Accessing memory mapped files is faster than using direct read and write operations for two reasons.

  • Firstly, a system call is orders of magnitude slower than a simple change to a program’s local memory.
  • Secondly, in most operating systems the memory region mapped actually is the kernel’s page cache (file cache), meaning that no copies need to be created in user space.


It implements demand Paging, meaning that file contents are not immediately read from disk and initially use no physical RAM at all. Instead, the actual reads from disk are performed after a specific location is accessed, in a lazy manner.


void *mmap(void *addr, size_t len, int prot,
           int flags, int fildes, off_t off);
addrThis is the address we want the file mapped into. The best way to use this is to set it to NULL and let the OS choose it for you. If you tell it to use an address the OS doesn’t like (for instance, if it’s not a multiple of the virtual memory page size), it’ll give you an error.
lenThis parameter is the length of the data we want to map into memory. This can be any length you want. (Aside: if len not a multiple of the virtual memory page size, you will get a blocksize that is rounded up to that size. The extra bytes will be 0, and any changes you make to them will not modify the file.)
protThe “protection” argument allows you to specify what kind of access this process has to the memory mapped region. This can be a bitwise-ORd mixture of the following values: PROT_READPROT_WRITE, and PROT_EXEC, for read, write, and execute permissions, respectively. The value specified here must be equivalent to or a subset of the modes specified in the open() system call that is used to get the file descriptor.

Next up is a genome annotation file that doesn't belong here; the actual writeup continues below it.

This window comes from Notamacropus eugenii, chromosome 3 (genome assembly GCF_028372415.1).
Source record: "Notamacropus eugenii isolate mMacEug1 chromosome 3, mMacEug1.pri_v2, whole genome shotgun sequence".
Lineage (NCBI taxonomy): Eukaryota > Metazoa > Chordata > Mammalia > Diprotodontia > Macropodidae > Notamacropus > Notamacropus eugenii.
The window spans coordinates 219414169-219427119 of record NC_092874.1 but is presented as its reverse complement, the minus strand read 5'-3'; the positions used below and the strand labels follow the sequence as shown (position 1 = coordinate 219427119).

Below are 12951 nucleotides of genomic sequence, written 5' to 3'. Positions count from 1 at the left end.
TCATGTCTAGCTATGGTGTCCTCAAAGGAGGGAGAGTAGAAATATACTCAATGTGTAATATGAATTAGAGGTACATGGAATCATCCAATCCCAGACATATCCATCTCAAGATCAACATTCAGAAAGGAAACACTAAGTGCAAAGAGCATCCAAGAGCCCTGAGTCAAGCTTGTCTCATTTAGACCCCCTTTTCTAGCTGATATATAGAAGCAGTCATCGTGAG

flagsThese are just miscellaneous flags that can be set for the system call. You’ll want to set it to MAP_SHARED if you’re planning to share your changes to the file with other processes, or MAP_PRIVATE otherwise. If you set it to the latter, your process will get a copy of the mapped region, so any changes you make to it will not be reflected in the original file—thus, other processes will not be able to see them. We won’t talk about MAP_PRIVATE here at all, since it doesn’t have much to do with IPC.
fildesThis is where you put that file descriptor you opened earlier.
offThis is the offset in the file that you want to start mapping from. A restriction: this must be a multiple of the virtual memory page size. This page size can be obtained with a call to getpagesize(). Note that 32-bit systems may support files with sizes that cannot be expressed by 32-bit unsigned integers, so this type is often a 64-bit type on such systems.
int fd, pagesize;
char *data;
fd = open("foo", O_RDONLY);
pagesize = getpagesize();
data = mmap((void*)0, pagesize, PROT_READ, MAP_SHARED, fd, pagesize);